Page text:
I can’t shake my interest (maybe morbid?) in mortgage REITs, though I’m presently virtually out of them completely. I prefer individual syndications.
Barrons has a piece from three people at Credit Suisse, which begins:
REITs That Can Post 17% Total Returns in a Year
We are changing ratings, target prices, and estimates for a number of stocks in our real-estate-investment-trust coverage universe.
Top picks across our REITs coverage universe include Simon Property Group (ticker: SPG ), Prologis ( PLD ), Boston Properties ( BXP ), Camden Property Trust ( CPT ), DDR ( DDR ) and RLJ Lodging Trust ( RLJ ). Overall, we have 15 Outperform-rated stocks in our coverage (44% of our coverage universe), with a 17% total return forecasted over the next 12 months, including a 3.0% dividend.
We are upgrading Pebblebrook Hotel Trust ( PEB ) to Outperform from Neutral as the stock has materially underperformed its peers since February (down 16% versus down 9% for peers), and now trades at 13% discount to net asset value (NAV). Pebblebrook owns the best hotel portfolios in the sector–further reinforced following our recent trip to Seattle and Portland (16% of earnings before interest, taxes, depreciation and amortization (Ebitda))–and should continue to post sector-leading revenue per available room (RevPAR)/earnings growth throughout the cycle.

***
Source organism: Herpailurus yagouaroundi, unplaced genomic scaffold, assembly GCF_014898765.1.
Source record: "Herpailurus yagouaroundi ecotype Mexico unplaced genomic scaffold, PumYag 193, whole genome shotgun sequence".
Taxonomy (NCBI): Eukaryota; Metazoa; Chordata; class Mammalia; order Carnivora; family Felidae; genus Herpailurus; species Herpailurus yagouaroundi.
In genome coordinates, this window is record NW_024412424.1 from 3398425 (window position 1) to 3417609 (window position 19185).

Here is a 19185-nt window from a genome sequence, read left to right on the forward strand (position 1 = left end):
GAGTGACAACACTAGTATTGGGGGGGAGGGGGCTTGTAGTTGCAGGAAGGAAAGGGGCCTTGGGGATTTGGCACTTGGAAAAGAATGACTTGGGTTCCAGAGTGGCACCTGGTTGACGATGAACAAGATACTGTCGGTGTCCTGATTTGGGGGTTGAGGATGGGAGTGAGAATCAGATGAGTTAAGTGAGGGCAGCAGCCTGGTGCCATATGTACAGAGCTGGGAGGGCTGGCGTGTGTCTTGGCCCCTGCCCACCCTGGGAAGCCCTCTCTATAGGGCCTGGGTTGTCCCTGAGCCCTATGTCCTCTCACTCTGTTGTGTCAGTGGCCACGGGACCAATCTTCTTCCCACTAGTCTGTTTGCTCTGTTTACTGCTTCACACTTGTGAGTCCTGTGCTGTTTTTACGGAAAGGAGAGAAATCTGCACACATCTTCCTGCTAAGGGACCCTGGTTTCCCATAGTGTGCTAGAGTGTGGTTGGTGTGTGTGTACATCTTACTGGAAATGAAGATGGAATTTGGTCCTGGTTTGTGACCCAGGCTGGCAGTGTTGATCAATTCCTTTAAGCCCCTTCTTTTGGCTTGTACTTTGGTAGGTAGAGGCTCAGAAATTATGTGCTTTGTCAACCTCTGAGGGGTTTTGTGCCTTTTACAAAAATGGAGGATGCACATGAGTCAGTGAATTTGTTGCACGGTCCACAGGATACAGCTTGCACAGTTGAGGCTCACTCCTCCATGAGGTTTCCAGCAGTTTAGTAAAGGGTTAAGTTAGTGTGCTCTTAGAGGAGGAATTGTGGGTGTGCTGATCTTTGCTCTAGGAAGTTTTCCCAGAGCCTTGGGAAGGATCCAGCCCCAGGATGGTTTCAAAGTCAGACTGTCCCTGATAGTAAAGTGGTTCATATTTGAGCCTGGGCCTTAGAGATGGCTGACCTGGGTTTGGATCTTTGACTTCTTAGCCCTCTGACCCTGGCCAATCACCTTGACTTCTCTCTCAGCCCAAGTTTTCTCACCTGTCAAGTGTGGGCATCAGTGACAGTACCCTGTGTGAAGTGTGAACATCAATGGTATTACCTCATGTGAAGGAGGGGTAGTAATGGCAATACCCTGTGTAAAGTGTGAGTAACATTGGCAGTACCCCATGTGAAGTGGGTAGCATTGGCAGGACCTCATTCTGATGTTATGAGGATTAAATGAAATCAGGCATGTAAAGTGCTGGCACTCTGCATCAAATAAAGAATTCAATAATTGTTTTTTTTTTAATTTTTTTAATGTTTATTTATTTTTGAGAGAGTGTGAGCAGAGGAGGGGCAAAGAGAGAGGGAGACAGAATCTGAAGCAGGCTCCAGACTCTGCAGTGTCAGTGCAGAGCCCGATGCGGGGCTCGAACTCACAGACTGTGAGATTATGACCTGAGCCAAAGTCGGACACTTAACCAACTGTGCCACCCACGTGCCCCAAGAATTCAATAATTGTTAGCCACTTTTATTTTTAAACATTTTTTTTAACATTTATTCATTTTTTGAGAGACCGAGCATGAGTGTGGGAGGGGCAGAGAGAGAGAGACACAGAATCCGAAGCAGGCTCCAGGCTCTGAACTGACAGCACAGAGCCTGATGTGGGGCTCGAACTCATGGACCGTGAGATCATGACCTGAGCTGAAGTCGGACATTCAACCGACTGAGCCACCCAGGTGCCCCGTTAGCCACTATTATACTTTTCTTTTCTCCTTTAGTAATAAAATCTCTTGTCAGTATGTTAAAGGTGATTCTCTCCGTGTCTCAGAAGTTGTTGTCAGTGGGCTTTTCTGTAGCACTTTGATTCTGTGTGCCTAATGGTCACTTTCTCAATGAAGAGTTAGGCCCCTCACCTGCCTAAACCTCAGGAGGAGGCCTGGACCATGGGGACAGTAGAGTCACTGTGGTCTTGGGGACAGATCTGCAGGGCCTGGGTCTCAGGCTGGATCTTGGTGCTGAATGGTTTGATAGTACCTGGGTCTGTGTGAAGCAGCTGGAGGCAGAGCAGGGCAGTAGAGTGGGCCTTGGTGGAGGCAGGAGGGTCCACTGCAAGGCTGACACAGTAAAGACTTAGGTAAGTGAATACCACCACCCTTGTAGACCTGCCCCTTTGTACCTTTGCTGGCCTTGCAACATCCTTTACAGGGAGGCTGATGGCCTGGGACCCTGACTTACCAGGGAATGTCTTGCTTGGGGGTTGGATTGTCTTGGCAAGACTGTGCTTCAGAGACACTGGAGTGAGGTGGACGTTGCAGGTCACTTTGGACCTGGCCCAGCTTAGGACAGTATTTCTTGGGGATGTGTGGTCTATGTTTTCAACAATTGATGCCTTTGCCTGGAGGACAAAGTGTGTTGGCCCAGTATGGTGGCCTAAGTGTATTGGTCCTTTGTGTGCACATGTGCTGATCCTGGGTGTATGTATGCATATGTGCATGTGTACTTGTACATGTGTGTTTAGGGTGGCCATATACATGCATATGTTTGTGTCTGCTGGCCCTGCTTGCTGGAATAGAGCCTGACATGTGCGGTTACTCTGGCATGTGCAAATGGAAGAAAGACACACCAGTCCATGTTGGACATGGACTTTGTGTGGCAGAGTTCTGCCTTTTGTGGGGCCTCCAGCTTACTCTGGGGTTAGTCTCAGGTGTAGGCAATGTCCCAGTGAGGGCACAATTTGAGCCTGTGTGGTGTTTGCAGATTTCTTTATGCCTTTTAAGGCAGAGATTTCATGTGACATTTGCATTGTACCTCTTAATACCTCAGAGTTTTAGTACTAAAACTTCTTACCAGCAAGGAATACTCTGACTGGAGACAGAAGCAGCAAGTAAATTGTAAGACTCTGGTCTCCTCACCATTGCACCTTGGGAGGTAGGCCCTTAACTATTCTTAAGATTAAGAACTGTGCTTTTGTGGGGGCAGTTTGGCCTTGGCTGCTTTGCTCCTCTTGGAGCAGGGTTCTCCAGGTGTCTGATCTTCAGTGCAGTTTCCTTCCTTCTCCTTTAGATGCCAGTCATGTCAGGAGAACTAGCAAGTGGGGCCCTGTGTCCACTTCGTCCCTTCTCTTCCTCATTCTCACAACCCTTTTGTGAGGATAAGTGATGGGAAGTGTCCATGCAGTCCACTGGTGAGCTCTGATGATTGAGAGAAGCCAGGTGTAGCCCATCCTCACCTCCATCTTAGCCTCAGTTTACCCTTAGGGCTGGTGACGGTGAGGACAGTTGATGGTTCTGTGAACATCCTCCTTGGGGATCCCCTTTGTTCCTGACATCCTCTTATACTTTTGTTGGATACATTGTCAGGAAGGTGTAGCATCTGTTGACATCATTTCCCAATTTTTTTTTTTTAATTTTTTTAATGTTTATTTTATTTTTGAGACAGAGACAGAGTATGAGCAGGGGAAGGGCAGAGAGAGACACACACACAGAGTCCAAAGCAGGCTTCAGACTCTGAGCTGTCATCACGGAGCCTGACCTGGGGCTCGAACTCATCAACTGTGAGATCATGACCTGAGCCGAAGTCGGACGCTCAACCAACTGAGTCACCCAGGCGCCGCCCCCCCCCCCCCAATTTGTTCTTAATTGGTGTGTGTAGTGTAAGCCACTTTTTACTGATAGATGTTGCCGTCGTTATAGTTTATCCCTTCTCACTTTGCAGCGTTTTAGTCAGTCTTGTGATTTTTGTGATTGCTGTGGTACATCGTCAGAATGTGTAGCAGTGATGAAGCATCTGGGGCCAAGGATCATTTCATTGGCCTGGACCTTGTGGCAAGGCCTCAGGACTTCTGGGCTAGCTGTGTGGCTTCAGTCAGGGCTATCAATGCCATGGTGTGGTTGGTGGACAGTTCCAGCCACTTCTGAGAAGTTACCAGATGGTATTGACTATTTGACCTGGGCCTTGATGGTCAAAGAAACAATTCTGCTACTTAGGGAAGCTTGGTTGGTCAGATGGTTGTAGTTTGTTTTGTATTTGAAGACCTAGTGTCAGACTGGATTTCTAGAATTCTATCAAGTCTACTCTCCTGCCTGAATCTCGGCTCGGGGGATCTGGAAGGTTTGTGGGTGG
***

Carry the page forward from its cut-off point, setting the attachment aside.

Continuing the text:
I have not checked any of them out, except to note that they’ve all fallen heavily from their this year’s highs in early January. Hence their high yields.
You can read the entire piece here.
Short Petrobras again? This is one crazy “company.” The Brazilian government owns more than half of it. Not good to have them as your partner. Hence a good short, again?
Don’t do stupid. Here am I lecturing everyone about falling down stairs. And Susan and myself have both fallen up stairs in the last few days! And always on the lowest stair — the first one. the one that’s higher or lower than the others. Don’t do stupid.
Most sunscreens don’t work. Some may be dangerous. Men’s Journal has a neat piece on “How to spot the sunscreens that don’t work.” Click here.
This is the greatest camera bag ever invented. It’s small, compact, attractive and cheap.